A legacy of strength.
Family reunions are a time to connect with loved ones. To strengthen traditions and values passed down over many years. It’s a time to share a sense of belonging. To reflect on your past and celebrate your future. And even if everyone can’t be together in person this year, you can still feel together. Because it’s family.
To honor the strength of the reunion tradition and the families who keep it alive, we spoke to some of our chef friends about what their own family reunions mean to them. Take a look with us.
Meet the Chefs and Their Families
Chef Ashley Marie
Chef Ashley Marie is the founder of Live Life Well Fed, an organic meal planning and catering company based in Atlanta. Her company is known for using quality ingredients and flavors from around the world. She grew up in New Orleans, where food is the center of every social event, inspiring her to become a chef. She wants her food to bring joy to people.
When I think back on family reunions growing up, I remember my aunties the most. Gathered around the night before, fellowshipping and talking. Prepping for the next day. The smells and the laughter. They wanted you to help but didn’t want you to mess their food up. But when I got better at cooking, I became part of it. It was like being in a special club. That sparked an interest in becoming a chef.... There’s something beautiful about being over food. Connecting over food.
Technology has changed everything. Before, our reunions were potluck-ish…. Now, we have a Zoom meeting to plan what people will bring and do a sign up through an app. This past year we started having weekly Zoom calls. The fellowship is easier as tech advances. For our reunion this year, we’ll incorporate a virtual component so family who can’t be there will feel like they are.
There’s something important about knowing where you come from to know where you’re going. Reunions mean your roots. It’s important to keep our reunions going because we want the young ones who follow us to know the importance of family.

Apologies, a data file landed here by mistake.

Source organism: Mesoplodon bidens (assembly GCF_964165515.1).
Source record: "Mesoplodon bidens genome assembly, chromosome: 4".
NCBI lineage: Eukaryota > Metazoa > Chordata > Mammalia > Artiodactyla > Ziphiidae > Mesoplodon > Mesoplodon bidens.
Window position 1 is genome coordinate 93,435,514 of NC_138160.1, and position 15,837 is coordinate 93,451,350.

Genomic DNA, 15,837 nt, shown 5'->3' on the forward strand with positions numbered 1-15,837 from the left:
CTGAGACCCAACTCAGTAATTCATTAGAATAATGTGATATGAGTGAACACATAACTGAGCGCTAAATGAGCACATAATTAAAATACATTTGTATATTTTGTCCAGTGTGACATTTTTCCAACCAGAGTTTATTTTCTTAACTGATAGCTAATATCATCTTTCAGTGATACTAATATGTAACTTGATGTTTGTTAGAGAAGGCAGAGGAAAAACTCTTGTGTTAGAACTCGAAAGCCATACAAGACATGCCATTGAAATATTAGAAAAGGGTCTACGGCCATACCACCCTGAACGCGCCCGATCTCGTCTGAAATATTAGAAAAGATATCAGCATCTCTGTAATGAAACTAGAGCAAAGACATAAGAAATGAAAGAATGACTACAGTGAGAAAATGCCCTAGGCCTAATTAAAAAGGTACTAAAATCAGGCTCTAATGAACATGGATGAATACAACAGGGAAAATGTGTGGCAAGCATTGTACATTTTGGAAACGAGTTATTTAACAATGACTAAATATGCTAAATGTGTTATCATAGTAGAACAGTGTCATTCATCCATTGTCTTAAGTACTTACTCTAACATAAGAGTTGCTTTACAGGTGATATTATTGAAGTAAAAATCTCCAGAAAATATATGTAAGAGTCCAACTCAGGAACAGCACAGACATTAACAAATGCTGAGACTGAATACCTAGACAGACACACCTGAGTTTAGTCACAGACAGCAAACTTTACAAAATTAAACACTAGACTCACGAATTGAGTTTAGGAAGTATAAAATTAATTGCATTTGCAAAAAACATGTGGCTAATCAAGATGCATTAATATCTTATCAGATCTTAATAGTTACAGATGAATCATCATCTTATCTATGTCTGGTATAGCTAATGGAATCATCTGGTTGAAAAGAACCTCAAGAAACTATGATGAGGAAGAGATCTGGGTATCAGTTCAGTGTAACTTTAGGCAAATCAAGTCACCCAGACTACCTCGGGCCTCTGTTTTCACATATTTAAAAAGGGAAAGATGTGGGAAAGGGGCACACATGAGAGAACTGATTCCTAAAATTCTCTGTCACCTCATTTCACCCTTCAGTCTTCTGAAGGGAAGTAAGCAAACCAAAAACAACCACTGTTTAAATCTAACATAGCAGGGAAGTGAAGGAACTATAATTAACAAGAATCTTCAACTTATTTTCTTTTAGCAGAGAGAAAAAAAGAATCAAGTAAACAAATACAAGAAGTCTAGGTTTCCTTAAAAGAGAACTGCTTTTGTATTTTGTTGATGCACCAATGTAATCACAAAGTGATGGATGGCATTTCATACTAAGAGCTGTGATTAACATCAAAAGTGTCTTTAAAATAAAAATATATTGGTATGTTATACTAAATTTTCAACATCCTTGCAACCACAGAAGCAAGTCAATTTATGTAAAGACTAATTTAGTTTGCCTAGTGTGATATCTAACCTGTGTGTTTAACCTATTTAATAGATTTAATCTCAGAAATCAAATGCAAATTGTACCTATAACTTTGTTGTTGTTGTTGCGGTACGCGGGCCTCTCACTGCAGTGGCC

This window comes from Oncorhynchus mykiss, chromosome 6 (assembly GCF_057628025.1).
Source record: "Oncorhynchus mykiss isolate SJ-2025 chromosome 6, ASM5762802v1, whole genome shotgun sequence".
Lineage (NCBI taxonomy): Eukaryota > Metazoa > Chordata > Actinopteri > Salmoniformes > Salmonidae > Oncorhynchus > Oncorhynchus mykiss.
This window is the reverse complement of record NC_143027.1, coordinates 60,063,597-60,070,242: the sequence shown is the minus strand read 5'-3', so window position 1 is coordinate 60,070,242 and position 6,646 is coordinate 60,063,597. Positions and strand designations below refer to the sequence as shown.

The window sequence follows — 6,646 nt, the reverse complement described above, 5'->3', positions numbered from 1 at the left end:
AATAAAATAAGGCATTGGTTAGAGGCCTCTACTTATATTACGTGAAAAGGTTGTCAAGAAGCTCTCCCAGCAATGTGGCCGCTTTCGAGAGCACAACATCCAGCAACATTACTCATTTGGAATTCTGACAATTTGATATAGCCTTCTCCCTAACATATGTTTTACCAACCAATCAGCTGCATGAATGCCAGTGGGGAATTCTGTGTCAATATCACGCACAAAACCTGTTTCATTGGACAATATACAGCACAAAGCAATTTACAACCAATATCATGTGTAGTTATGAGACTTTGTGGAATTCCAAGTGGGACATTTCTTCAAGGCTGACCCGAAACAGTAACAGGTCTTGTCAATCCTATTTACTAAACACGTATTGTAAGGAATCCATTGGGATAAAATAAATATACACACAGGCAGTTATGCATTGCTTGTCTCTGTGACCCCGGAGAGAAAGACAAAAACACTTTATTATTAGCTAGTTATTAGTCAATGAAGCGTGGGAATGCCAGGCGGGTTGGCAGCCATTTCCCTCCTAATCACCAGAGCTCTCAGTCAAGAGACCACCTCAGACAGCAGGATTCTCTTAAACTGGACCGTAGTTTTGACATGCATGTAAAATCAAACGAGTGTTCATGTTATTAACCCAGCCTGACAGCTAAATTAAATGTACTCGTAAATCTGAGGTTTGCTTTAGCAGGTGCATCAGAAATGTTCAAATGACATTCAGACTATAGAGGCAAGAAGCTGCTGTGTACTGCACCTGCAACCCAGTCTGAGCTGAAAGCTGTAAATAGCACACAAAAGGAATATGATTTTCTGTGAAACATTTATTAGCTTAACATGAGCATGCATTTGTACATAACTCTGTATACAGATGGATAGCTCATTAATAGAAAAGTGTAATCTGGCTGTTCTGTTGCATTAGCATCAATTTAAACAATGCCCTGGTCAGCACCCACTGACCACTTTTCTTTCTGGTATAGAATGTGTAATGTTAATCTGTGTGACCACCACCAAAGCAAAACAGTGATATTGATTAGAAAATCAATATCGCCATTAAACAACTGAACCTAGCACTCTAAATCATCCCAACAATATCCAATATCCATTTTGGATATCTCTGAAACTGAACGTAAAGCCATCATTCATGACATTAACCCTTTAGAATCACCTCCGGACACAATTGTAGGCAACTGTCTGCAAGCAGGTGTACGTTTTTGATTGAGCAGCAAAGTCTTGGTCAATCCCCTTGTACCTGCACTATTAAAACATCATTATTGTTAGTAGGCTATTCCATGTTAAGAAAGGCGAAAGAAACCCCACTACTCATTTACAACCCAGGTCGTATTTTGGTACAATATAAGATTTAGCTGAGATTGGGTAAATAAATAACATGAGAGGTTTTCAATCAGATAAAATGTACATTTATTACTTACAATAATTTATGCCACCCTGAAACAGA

Through reunions, food, and fellowship, you can learn what’s really important in life. A lot of us don’t know where we came from. Don’t know who our ancestors were. Or a connection beyond a few generations. There’s a saying that as long as you’re remembered you’re never forgotten. There’s family I never met—born in the 1920s—who I hear stories about. Reunions give us a chance to pass down our history. To pass down a level of unconditional love in our family.
This year, a low country boil isn’t something we can really do. So I came up with a recipe we could do while still feeling like there’s a low country element: my low-country spring rolls. And then there’s my southern succotash. My grandma used to make it with okra, but I use crab meat. Then I add a Cajun twist in honor of where I grew up, the New Orleans trinity: bell peppers, onion, and celery.
Chef G. Garvin
Chef G. Garvin is a cookbook author, television host, restauranteur, and James Beard Award-nominated chef. He’s also the cofounder and executive chef of LowCountry Restaurants with multiple locations in Atlanta, where he grew up. His restaurants are known for their from-scratch menus. He won’t serve anything in his restaurants that he wouldn’t feed his family.
When it comes to family, it’s not about what’s on the table as much as who’s at the table. It’s about being together and that fellowship…. There’s something about a conversation around a dinner table. Eating a peach cobbler or something and someone saying, “Tell me about grandma.” It’s really hard to match that.
Family reunions are about generational life. Understanding each other…. But if you’re gonna have a seven-year-old and twenty-seven-year-old in the same place, you have to cater to both of them or you’re gonna lose them. It’s important for the kids to know where they’re from, but it’s all about how you deliver the message if you want to keep their attention. The best thing you can do is share pictures and stories…. The dinner table is a good place to start with that.
On a family trip last year, my kids were learning how to play tonk with their uncle. There are moments like that at family gatherings you can’t re-create…. They serve as a reminder of what’s important. And that’s people who will be with you at your best and worst. And hopefully everything in between.
Family reunions are a safe haven for cultural experiences and questions. For understanding who your family is. Your history…. My wife’s from Africa. So at reunions, I’m able to get to know her father and their history in Ethiopia. When we blend those cultures, there are old traditions we’re teaching our kids, but also we’re embracing new traditions that haven’t been around.
There are lots of things inspired by my mom on the menus of my restaurants. Growing up, we did a lot of braised short ribs. I remember thinking as a kid, “My God, the house is gonna catch on fire,” ‘cause my mom would slow cook them in the oven overnight. We would have that with grits…. So with my braised short ribs over polenta, I get to represent my history, but also evolve it.
Recipe Inspiration for Family Reunions
Enjoy these recipes from Chef Garvin and Chef Ashley Marie, inspired by the love that’s shared during family reunions.
Plan Your Family Reunion
We’d love to help you plan your family reunion, even if it looks different this year.